If They Want to Win, Libertarians Need To Rebrand

A debate featuring many of the candidates seeking the Libertarian Party created some ruckus within libertarian inner circles.

Party front-runner Gary Johnson, who was the 2012 nominee, shrugged off a question regarding the “non-aggression principle” and its relationship to the United States Constitution. This specific principle purports that aggressive coercion should never be initiated by individuals or the state; it can only be used in self-defense. Many libertarians consider this to be the keystone of their political philosophy.

Josie Wales—a libertarian activist and editor at the Free Thought Project who served on the panel—challenged Johnson’s response to the question, calling NAP a “basic libertarian principle” and suggested that he should be able to address the question if he wants to be considered a legitimate candidate for the party. She later followed up with a Facebook post claiming Johnson was “either lying or an idiot” based on his response.

It’s easy for any school of thought to turn into an echo chamber of ideological purists and “true Scotsmen.” Libertarians are no exception to this pattern of behavior. But at what point does a devout dedication to political dogma simply become a form of cannibalism?

Libertarians are in dire need of a reboot.

Since the failed presidential campaigns of Ron Paul, the popularity of libertarianism has been on the decline. In August 2014, The New York Times speculated about the critical mass of an emerging “libertarian moment,” characterized by the senatorial career of Ron’s son, Rand. However, as can be observed by his abysmal 2016 presidential performance, Rand’s moment has come and gone.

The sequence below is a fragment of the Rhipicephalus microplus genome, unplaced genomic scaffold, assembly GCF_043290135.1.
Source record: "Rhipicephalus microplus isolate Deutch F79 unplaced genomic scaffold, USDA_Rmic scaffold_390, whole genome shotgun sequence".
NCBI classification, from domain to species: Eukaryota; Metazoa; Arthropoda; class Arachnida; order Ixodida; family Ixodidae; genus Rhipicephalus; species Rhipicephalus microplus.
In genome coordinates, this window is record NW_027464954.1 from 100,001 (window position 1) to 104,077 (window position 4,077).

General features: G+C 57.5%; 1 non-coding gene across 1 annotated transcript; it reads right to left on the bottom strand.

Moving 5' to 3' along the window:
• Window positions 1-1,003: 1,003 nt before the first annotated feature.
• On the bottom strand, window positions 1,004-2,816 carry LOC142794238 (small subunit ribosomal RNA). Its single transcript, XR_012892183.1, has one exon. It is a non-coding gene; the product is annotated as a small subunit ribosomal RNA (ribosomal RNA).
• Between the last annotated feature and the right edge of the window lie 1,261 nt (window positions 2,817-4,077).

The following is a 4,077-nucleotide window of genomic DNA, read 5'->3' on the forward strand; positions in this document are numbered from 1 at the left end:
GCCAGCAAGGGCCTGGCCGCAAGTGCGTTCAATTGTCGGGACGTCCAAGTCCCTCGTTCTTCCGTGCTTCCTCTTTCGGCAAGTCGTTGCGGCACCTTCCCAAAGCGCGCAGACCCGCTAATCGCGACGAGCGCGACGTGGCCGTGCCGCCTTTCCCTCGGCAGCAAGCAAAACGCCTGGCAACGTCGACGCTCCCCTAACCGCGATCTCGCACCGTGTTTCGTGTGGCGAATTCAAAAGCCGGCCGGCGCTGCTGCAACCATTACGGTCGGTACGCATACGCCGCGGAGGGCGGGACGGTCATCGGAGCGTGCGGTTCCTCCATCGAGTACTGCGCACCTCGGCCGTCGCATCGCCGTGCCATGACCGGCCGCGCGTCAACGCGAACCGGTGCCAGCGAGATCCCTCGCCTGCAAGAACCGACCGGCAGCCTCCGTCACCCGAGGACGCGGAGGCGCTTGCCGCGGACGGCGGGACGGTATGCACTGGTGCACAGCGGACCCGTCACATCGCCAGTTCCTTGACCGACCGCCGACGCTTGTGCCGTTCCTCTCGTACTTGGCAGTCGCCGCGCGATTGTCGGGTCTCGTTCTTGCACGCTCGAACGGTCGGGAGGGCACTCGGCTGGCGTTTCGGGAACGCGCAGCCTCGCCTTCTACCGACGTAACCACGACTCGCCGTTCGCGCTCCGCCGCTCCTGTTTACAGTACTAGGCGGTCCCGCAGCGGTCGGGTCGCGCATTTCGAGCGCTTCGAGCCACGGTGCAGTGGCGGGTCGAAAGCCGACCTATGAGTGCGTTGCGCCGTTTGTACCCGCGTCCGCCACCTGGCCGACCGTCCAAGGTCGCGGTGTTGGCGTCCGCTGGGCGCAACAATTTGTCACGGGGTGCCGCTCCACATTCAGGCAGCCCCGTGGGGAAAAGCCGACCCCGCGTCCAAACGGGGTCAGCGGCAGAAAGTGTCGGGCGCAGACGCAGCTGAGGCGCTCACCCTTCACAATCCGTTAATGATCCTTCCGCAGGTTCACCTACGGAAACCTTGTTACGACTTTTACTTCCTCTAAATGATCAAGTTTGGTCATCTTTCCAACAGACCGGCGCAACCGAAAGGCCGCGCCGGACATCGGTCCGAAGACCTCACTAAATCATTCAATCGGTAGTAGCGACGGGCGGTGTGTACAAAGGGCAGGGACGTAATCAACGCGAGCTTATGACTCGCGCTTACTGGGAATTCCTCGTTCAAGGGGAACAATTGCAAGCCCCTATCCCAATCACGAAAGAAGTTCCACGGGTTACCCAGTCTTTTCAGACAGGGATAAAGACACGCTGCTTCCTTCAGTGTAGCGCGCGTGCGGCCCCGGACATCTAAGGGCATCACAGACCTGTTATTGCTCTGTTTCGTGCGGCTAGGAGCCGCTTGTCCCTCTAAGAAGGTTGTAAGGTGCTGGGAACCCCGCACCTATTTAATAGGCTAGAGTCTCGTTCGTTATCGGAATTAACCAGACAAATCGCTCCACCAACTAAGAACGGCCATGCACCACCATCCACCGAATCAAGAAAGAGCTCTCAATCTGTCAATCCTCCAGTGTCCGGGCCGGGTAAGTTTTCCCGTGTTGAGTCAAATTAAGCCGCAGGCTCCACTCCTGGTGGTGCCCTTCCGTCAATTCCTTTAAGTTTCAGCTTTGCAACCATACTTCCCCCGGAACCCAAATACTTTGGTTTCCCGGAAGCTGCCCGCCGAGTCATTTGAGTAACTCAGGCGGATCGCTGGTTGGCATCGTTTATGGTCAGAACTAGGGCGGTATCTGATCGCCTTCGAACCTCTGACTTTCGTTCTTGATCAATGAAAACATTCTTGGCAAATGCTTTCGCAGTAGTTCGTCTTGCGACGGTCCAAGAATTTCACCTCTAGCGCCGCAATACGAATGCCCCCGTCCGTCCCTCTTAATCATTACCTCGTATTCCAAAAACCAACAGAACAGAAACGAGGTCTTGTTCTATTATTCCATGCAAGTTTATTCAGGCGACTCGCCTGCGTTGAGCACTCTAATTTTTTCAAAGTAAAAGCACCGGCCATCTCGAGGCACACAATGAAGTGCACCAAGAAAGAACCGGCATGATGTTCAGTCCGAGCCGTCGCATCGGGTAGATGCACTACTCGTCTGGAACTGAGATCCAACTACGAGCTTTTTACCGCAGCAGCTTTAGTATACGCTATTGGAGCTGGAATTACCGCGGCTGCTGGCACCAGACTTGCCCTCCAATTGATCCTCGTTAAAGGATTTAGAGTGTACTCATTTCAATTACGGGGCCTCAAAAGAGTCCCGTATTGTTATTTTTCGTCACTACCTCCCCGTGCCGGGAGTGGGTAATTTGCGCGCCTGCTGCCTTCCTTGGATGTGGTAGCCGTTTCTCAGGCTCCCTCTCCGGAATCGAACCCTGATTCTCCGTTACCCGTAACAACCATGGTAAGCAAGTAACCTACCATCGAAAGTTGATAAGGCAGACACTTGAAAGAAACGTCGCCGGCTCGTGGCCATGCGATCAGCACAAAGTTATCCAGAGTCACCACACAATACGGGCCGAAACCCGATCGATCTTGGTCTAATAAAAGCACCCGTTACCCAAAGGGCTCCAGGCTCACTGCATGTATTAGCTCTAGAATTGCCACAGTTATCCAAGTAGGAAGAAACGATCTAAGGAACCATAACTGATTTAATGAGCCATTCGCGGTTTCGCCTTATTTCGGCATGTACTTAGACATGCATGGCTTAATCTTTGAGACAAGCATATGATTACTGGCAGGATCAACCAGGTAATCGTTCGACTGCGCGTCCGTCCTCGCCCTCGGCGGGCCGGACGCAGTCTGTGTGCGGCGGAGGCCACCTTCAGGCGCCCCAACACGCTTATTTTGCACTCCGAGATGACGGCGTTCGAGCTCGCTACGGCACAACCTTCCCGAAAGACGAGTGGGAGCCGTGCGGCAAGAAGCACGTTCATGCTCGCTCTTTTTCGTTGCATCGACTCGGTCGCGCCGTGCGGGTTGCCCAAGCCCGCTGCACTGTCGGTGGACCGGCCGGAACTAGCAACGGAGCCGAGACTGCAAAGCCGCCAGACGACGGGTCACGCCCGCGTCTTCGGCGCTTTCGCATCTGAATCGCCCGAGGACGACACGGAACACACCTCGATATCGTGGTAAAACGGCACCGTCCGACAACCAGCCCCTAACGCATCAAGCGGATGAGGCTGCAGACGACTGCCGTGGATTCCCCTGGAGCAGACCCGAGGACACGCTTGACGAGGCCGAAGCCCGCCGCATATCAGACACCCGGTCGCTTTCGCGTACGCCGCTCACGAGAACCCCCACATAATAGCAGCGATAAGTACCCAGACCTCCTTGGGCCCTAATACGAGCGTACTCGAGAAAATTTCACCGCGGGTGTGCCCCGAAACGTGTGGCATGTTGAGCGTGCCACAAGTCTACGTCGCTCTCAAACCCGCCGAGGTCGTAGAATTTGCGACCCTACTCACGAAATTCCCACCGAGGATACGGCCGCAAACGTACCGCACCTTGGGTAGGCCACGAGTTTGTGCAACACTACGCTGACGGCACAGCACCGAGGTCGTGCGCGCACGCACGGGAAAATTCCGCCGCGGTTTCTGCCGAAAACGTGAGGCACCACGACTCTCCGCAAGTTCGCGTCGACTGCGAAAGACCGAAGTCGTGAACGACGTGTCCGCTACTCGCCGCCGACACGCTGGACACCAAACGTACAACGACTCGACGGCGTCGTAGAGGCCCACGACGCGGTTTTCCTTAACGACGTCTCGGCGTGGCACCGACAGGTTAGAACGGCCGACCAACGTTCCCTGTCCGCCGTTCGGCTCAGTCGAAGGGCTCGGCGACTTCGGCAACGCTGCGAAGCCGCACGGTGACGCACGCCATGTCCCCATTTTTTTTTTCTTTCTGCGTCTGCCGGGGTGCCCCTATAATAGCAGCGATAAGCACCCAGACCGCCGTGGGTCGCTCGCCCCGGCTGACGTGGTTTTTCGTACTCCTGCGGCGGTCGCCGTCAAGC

At what point does a devout dedication to political dogma simply become a form of cannibalism?
Libertarians pride themselves on their unparalleled dedication to the free market. Businesses that cannot effectively compete do not deserve to exist in the marketplace, according to libertarians.

If this is the case, then why aren’t libertarians recognizing the same principles are occurring in the marketplace of ideas? Gary Johnson received less than one percent of the national vote in 2012. Both Ron Paul and Rand Paul—though not “big L” libertarians, but still key figures in the liberty movement—unsuccessfully ran national campaigns several times.

This begs the question: In the marketplace of ideas, is libertarianism a worthless commodity that nobody is buying?

A cursory read of these failed campaigns would suggest so. According to a Reuters poll, only one in five American voters self-identify as libertarian.

However, a deeper look into the trends and patterns regarding national opinion on key issues would indicate that American voters share common ground with libertarians.

On drug policy, 54% of Americans believe marijuana should be legalized, 63% believe state governments should abandon mandatory minimum sentences for drug violations, and only 4% believe that the United States is “winning the War on Drugs.”

In regards to domestic surveillance, 54% disapprove of the NSA’s collection of metadata, 74% believe that privacy and civil liberties shouldn’t be compromised for safety and security, and 61% are not confident that the program is serving the public interest.